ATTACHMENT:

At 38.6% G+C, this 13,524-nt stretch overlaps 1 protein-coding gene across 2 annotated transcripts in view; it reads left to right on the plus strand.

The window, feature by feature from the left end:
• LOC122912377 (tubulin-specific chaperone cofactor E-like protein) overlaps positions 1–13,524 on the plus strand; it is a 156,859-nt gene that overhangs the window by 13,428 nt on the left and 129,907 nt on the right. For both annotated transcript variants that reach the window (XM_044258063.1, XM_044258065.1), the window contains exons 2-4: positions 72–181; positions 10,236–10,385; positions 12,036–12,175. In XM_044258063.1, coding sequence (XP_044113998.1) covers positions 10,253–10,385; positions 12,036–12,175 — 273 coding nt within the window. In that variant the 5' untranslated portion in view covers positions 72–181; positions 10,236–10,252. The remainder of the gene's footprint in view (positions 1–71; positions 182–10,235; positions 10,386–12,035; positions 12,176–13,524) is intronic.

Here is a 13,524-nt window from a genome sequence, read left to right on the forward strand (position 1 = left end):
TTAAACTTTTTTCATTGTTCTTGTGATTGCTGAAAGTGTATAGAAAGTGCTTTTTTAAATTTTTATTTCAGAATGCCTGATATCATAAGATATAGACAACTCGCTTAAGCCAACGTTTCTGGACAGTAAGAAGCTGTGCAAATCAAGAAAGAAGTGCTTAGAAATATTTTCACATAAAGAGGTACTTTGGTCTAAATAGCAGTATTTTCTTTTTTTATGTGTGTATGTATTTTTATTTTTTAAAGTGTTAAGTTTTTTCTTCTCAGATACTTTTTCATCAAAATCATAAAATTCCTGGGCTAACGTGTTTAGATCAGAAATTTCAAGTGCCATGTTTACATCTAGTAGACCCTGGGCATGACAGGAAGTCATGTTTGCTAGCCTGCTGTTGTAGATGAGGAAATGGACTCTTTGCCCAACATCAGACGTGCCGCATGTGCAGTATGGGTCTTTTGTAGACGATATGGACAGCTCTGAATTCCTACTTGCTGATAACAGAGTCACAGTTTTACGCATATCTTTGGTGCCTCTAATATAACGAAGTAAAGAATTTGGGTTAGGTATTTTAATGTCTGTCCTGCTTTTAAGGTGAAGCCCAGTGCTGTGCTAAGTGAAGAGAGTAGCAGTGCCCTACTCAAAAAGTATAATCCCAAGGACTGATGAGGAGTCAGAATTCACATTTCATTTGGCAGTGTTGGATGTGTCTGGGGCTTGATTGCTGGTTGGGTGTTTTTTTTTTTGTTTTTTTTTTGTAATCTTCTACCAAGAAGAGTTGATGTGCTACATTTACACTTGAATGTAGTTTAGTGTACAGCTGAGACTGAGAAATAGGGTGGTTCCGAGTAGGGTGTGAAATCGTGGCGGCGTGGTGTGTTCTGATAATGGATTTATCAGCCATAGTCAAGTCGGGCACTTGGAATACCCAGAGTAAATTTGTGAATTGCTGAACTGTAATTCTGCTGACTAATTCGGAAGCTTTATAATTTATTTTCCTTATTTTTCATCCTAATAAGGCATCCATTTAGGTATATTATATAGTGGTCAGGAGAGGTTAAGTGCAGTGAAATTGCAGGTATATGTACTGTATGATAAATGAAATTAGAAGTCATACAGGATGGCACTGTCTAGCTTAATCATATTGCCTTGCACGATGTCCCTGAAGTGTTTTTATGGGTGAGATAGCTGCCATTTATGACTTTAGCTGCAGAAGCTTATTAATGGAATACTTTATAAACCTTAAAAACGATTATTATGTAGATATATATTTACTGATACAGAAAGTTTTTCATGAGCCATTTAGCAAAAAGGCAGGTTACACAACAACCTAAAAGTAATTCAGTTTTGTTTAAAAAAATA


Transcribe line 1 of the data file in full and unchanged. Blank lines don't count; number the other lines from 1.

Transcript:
At 38.6% G+C, this 13,524-nt stretch overlaps 1 protein-coding gene across 2 annotated transcripts in view; it reads left to right on the plus strand.